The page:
Country

Haiti

Explore historical and projected climate data, climate data by sector, impacts, key vulnerabilities and what adaptation measures are being taken. Explore the overview for a general context of how climate change is affecting Haiti.

Adaptation

In 2006, Haiti developed a National Action Plan for Adaptation (NAPA) and is implementing a set of activities arising from the NAPA and the Pilot Program for Climate Resilience (PPCR). There are 10 priorities in Haiti’s adaptation strategy, including food security, community resilience in coastal areas, the fight against the destruction of biodiversity, and environmental degradation. Full implementation of the proposed actions requires technical capacity building as well as institutional, technological, and financial support. The total cost for adaptation amounts to approximately US $16.6 billion.

Adaptation Options for Key Sectors

  • Develop and conserve fertile lands; improve irrigation and water storage (tanks); promote resistant crop varieties; integrate appropriate technologies; promote low impact crops in areas of low fertility; offer micro credits; work with community associations; implement weather early warning systems
  • Potential irrigable area is more than double the current irrigated area, and small irrigation schemes, which take advantage of rainwater harvesting structures, could offer great potential for yield sustainability, particularly for rural subsistence farmers.
  • Expand and renovate the country’s aging irrigation system to reduce the vulnerability of the critical agriculture sector.
  • ​​​​​Construct community cisterns; build new dams; reduce sedimentation; rehabilitate water points; increase quantity and quality of ground water reserves; increase technical capacity and establish network of observational points; improve drainage channels; repair aging public water system. 
  • Monitoring and long term ecological research.
  • Establish an assistance fund.
  • Forbid unregulated construction in high risk areas especially near the coast.
  • Construct protective barriers, harbor constructions.
  • Modernize tackle.

Gaps and Needs

  • Addressing deforestation and the success of reforestation projects will both be dependent on finding alternative sources of fuel wood for a growing population. Research must be focused on alternative fuel sources, including fast growing crops and the regulation of charcoal production, to restore the forest cover balance in the country.
  • Livelihood diversification is central to the reduction of Haiti’s vulnerability. Research and trials are needed to explore sustainable livelihood strategies which can be up-scaled by regions. Priority regions need to be identified, as for example, is the requirement for appropriate crops for steeply sloped land Cap-Haïtien, Fort-Liberite, and the basin of the Artibonito.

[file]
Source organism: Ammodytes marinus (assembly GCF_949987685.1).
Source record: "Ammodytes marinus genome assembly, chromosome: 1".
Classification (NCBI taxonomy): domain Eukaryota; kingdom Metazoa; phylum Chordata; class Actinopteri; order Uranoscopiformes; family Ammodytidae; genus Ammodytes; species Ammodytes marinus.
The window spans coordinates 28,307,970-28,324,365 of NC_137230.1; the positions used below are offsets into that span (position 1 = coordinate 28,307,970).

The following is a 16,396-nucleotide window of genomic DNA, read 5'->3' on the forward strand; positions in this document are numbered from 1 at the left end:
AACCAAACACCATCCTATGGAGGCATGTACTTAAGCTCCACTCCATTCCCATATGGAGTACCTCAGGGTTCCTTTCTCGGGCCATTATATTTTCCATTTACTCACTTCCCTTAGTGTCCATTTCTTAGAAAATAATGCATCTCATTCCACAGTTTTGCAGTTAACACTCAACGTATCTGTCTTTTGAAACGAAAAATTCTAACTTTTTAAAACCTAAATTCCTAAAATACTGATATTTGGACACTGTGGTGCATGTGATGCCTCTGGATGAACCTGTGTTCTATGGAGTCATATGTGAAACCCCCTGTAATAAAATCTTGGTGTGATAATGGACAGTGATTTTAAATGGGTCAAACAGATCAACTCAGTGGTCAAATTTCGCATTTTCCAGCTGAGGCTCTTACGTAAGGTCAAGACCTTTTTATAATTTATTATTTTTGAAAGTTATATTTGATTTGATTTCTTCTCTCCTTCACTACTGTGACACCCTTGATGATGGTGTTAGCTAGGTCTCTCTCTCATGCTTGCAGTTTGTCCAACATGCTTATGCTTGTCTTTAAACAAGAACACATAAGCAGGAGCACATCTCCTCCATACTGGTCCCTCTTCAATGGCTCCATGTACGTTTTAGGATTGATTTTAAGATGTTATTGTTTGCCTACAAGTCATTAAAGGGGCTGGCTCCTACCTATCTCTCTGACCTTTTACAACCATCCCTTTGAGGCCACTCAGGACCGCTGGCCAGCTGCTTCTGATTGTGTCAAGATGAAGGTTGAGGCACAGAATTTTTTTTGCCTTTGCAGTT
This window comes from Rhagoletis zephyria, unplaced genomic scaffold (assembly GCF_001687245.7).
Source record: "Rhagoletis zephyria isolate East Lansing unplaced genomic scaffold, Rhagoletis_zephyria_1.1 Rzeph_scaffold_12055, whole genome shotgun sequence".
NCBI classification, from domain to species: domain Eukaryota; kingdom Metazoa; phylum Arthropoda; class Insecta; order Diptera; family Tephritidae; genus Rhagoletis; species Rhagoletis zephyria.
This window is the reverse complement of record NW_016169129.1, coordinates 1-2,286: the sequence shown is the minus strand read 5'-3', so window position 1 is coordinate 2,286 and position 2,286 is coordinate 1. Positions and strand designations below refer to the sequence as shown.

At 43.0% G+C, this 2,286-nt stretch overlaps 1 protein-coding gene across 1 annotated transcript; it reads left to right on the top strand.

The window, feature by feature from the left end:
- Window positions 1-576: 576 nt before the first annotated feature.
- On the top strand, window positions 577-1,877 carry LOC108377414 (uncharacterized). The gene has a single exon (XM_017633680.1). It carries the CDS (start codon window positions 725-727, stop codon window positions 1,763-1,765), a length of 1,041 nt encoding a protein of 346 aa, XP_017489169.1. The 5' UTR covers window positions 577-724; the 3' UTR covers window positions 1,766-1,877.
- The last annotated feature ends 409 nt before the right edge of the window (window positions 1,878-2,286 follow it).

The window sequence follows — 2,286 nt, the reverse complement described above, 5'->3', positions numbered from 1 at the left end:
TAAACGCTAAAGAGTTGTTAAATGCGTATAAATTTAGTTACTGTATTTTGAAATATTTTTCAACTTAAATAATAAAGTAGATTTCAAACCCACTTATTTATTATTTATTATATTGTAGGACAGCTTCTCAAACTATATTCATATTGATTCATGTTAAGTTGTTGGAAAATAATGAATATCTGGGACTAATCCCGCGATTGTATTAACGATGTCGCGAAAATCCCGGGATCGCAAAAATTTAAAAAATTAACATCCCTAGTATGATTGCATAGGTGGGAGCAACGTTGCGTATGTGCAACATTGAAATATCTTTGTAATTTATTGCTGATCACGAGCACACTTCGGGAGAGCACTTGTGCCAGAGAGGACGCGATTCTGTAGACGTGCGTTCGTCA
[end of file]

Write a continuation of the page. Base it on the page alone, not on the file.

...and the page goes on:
• The potential irrigable area is more than double the current irrigated area, and small irrigation schemes, which take advantage of rainwater harvesting structures, could offer great potential for yield sustainability, particularly for rural subsistence farmers. Identification of priority areas for these investments needs to be based on current vulnerability assessments, which are themselves lacking.
  • A needs assessment for irrigation infrastructure, particularly for the agricultural areas east and west of Port-au-Prince, Saint-March, and Gonaïves is required.
  • Effective watershed restoration and management would proactively mitigate climate change impacts across diverse sectors, including water and agriculture, while also mitigating the effects of flooding, landslides, and droughts.
  • Address soil erosion, damaging floods and landslides by heavily promoting reforestation initiatives, particularly in the valleys and streams feeding Port-au-Prince, Saint-Marc and Gonaïves, where damages are substantial.
  • Securing livelihoods requires that disaster risk management activities are mainstreamed into all agricultural interventions, offering guidance and tools for local farmers to turn the tide on land degradation and engage in sustainable practices such as the planting of appropriate crops for steep sloped land, particularly around Cap-Haïtien, Fort-Liberite, and the basin of the Artibonito.
  • Promote livelihood diversification, particularly in the lowland plains where monocultures dominate and where significant malnutrition levels exist, including the areas around Les Cayes, Saint-Marc and Gonaïves, and Cap-Haïtien.
  • Improve irrigation infrastructure to principal agricultural areas including east and west of Port-au-Prince, Saint-March, and Gonaïves.
  • Downscaled climate information is available in Haiti from the Caribbean Climate Change Centre (the PRECIS model- UK Met Office), but this information has not been applied to the study of future impacts on the agriculture and water sectors. These efforts need to be supported and the information emerging from these studies disseminated in usable form to the development community.